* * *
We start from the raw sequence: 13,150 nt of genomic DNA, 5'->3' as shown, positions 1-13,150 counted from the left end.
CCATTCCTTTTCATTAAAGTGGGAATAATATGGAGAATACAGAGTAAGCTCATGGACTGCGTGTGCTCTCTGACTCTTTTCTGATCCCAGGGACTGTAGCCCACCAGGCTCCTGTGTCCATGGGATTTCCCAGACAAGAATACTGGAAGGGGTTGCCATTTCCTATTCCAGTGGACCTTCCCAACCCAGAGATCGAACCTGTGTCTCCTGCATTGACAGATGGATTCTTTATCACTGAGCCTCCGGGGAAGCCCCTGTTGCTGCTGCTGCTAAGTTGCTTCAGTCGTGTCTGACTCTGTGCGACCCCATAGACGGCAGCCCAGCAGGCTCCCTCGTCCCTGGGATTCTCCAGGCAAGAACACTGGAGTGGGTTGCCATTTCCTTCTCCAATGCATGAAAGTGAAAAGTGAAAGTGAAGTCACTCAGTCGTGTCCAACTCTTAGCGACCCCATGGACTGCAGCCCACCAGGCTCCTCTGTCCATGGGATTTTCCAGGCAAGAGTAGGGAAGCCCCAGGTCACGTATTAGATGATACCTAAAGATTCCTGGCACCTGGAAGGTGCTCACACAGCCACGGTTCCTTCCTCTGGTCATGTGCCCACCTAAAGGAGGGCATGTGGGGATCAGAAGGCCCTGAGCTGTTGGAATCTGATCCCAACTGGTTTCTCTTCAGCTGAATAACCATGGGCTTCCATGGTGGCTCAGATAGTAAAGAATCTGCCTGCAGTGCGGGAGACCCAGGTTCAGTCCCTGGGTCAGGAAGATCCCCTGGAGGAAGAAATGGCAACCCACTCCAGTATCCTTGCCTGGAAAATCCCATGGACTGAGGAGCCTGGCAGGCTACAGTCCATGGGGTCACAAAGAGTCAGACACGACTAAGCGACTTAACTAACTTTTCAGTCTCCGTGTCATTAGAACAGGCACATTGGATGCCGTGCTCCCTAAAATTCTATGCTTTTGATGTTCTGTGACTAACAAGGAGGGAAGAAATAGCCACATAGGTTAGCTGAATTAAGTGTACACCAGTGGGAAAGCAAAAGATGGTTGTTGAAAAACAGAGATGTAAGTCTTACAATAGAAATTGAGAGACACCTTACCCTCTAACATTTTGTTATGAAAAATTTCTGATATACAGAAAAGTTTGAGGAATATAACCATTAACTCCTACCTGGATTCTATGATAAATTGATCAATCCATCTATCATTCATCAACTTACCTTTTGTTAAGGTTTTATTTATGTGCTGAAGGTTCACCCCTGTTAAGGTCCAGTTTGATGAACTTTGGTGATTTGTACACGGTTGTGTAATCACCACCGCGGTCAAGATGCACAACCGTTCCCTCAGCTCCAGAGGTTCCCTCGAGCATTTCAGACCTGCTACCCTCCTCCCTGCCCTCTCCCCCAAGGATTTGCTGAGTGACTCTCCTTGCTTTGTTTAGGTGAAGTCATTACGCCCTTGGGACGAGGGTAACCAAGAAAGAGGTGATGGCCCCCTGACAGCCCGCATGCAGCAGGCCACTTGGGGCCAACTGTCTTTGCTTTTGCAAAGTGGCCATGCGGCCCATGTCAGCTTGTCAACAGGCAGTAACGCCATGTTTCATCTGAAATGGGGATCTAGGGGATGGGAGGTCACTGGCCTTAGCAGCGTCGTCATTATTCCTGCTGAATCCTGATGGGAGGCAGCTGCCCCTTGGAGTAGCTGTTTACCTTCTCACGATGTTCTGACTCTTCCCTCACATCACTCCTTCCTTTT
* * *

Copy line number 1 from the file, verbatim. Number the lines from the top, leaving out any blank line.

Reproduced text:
We start from the raw sequence: 13,150 nt of genomic DNA, 5'->3' as shown, positions 1-13,150 counted from the left end.